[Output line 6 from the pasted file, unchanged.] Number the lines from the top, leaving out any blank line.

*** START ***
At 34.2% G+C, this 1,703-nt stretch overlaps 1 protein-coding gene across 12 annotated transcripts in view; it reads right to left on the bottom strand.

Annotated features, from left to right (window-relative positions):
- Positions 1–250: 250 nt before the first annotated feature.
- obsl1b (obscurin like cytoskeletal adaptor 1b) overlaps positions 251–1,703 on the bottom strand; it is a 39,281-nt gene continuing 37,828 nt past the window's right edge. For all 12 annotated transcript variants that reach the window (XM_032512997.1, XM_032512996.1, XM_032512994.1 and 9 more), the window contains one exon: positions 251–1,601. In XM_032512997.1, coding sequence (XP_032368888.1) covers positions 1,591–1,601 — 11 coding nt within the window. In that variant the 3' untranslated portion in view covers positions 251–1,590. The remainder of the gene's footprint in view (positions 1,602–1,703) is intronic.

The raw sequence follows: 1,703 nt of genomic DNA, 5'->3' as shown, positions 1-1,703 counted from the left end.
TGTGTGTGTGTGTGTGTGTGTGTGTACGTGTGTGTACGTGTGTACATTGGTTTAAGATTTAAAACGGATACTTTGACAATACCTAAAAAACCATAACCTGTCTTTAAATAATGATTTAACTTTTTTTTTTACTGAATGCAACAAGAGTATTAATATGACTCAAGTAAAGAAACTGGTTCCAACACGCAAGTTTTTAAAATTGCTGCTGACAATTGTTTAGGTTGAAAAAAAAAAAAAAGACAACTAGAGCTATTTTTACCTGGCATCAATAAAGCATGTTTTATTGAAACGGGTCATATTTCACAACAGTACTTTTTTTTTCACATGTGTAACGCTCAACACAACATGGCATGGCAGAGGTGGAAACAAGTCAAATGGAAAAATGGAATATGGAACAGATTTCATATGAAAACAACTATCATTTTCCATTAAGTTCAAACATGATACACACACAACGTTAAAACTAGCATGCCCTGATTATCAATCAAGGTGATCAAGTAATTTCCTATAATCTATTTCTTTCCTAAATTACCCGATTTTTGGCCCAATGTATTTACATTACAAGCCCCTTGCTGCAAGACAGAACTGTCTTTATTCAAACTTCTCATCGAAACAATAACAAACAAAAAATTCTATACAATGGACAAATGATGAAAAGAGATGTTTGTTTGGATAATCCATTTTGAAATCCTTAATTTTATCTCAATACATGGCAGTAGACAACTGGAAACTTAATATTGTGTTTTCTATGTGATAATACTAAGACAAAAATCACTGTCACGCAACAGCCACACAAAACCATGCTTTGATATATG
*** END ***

TGTGTGTGTGTGTGTGTGTGTGTGTACGTGTGTGTACGTGTGTACATTGGTTTAAGATTTAAAACGGATACTTTGACAATACCTAAAAAACCATAACCTGTCTTTAAATAATGATTTAACTTTTTTTTTTACTGAATGCAACAAGAGTATTAATATGACTCAAGTAAAGAAACTGGTTCCAACACGCAAGTTTTTAAAATTGCTGCTGACAATTGTTTAGGTTGAAAAAAAAAAAAAAGACAACTAGAGCTATTTTTACCTGGCATCAATAAAGCATGTTTTATTGAAACGGGTCATATTTCACAACAGTACTTTTTTTTTCACATGTGTAACGCTCAACACAACATGGCATGGCAGAGGTGGAAACAAGTCAAATGGAAAAATGGAATATGGAACAGATTTCATATGAAAACAACTATCATTTTCCATTAAGTTCAAACATGATACACACACAACGTTAAAACTAGCATGCCCTGATTATCAATCAAGGTGATCAAGTAATTTCCTATAATCTATTTCTTTCCTAAATTACCCGATTTTTGGCCCAATGTATTTACATTACAAGCCCCTTGCTGCAAGACAGAACTGTCTTTATTCAAACTTCTCATCGAAACAATAACAAACAAAAAATTCTATACAATGGACAAATGATGAAAAGAGATGTTTGTTTGGATAATCCATTTTGAAATCCTTAATTTTATCTCAATACATGGCAGTAGACAACTGGAAACTTAATATTGTGTTTTCTATGTGATAATACTAAGACAAAAATCACTGTCACGCAACAGCCACACAAAACCATGCTTTGATATATG